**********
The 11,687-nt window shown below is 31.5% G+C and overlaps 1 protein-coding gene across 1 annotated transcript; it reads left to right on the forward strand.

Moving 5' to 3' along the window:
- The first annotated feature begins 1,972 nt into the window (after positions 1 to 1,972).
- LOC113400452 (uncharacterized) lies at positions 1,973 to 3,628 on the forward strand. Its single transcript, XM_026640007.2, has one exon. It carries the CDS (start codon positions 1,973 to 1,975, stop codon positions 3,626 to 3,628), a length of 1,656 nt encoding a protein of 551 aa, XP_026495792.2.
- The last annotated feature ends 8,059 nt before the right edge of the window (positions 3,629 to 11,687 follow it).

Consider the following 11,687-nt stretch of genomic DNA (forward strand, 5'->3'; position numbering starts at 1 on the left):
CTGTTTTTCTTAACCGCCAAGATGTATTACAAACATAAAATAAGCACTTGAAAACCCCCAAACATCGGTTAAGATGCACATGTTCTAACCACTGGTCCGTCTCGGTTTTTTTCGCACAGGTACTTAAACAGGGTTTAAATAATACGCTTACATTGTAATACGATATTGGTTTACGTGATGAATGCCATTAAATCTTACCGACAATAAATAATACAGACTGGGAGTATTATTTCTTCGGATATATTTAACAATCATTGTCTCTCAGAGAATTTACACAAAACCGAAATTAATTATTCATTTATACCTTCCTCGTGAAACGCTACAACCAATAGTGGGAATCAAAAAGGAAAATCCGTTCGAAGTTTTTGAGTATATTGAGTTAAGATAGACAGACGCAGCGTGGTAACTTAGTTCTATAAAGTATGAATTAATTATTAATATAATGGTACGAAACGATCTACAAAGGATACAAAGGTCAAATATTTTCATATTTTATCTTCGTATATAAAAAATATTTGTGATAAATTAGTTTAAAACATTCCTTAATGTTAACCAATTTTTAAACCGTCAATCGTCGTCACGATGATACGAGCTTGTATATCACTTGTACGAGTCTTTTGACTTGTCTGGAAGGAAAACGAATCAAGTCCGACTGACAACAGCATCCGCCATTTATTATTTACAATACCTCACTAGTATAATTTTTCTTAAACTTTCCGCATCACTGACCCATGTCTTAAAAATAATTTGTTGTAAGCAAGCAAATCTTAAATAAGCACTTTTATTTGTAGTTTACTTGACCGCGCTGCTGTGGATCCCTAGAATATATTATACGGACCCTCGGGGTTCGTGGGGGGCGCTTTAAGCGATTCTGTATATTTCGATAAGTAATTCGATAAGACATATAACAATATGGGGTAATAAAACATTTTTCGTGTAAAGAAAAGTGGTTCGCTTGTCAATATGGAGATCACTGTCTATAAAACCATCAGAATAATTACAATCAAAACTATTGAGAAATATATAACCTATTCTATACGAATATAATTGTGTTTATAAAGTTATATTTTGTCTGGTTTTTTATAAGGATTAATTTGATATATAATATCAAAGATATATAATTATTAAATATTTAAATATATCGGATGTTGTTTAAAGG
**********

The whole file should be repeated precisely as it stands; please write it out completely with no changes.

The 11,687-nt window shown below is 31.5% G+C and overlaps 1 protein-coding gene across 1 annotated transcript; it reads left to right on the forward strand.

Moving 5' to 3' along the window:
- The first annotated feature begins 1,972 nt into the window (after positions 1 to 1,972).
- LOC113400452 (uncharacterized) lies at positions 1,973 to 3,628 on the forward strand. Its single transcript, XM_026640007.2, has one exon. It carries the CDS (start codon positions 1,973 to 1,975, stop codon positions 3,626 to 3,628), a length of 1,656 nt encoding a protein of 551 aa, XP_026495792.2.
- The last annotated feature ends 8,059 nt before the right edge of the window (positions 3,629 to 11,687 follow it).

Consider the following 11,687-nt stretch of genomic DNA (forward strand, 5'->3'; position numbering starts at 1 on the left):
CTGTTTTTCTTAACCGCCAAGATGTATTACAAACATAAAATAAGCACTTGAAAACCCCCAAACATCGGTTAAGATGCACATGTTCTAACCACTGGTCCGTCTCGGTTTTTTTCGCACAGGTACTTAAACAGGGTTTAAATAATACGCTTACATTGTAATACGATATTGGTTTACGTGATGAATGCCATTAAATCTTACCGACAATAAATAATACAGACTGGGAGTATTATTTCTTCGGATATATTTAACAATCATTGTCTCTCAGAGAATTTACACAAAACCGAAATTAATTATTCATTTATACCTTCCTCGTGAAACGCTACAACCAATAGTGGGAATCAAAAAGGAAAATCCGTTCGAAGTTTTTGAGTATATTGAGTTAAGATAGACAGACGCAGCGTGGTAACTTAGTTCTATAAAGTATGAATTAATTATTAATATAATGGTACGAAACGATCTACAAAGGATACAAAGGTCAAATATTTTCATATTTTATCTTCGTATATAAAAAATATTTGTGATAAATTAGTTTAAAACATTCCTTAATGTTAACCAATTTTTAAACCGTCAATCGTCGTCACGATGATACGAGCTTGTATATCACTTGTACGAGTCTTTTGACTTGTCTGGAAGGAAAACGAATCAAGTCCGACTGACAACAGCATCCGCCATTTATTATTTACAATACCTCACTAGTATAATTTTTCTTAAACTTTCCGCATCACTGACCCATGTCTTAAAAATAATTTGTTGTAAGCAAGCAAATCTTAAATAAGCACTTTTATTTGTAGTTTACTTGACCGCGCTGCTGTGGATCCCTAGAATATATTATACGGACCCTCGGGGTTCGTGGGGGGCGCTTTAAGCGATTCTGTATATTTCGATAAGTAATTCGATAAGACATATAACAATATGGGGTAATAAAACATTTTTCGTGTAAAGAAAAGTGGTTCGCTTGTCAATATGGAGATCACTGTCTATAAAACCATCAGAATAATTACAATCAAAACTATTGAGAAATATATAACCTATTCTATACGAATATAATTGTGTTTATAAAGTTATATTTTGTCTGGTTTTTTATAAGGATTAATTTGATATATAATATCAAAGATATATAATTATTAAATATTTAAATATATCGGATGTTGTTTAAAGG